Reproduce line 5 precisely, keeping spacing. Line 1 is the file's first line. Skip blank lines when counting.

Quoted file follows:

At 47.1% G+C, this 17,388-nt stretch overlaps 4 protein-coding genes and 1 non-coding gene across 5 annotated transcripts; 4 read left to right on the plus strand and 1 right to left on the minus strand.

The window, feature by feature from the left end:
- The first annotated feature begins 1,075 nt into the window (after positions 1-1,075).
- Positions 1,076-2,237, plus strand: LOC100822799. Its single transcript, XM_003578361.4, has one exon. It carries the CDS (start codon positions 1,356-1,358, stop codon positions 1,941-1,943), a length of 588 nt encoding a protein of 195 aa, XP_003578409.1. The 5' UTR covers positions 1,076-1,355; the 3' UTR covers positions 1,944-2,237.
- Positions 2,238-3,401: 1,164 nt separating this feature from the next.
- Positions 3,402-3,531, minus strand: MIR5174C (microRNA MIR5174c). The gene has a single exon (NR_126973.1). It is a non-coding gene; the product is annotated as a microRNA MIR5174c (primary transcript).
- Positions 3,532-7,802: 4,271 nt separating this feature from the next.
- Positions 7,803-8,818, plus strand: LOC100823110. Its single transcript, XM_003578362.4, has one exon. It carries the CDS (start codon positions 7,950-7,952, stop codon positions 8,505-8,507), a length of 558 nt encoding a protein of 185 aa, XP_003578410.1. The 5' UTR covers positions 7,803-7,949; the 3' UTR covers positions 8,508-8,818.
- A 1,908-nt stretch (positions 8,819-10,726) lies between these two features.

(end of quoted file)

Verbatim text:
- Positions 2,238-3,401: 1,164 nt separating this feature from the next.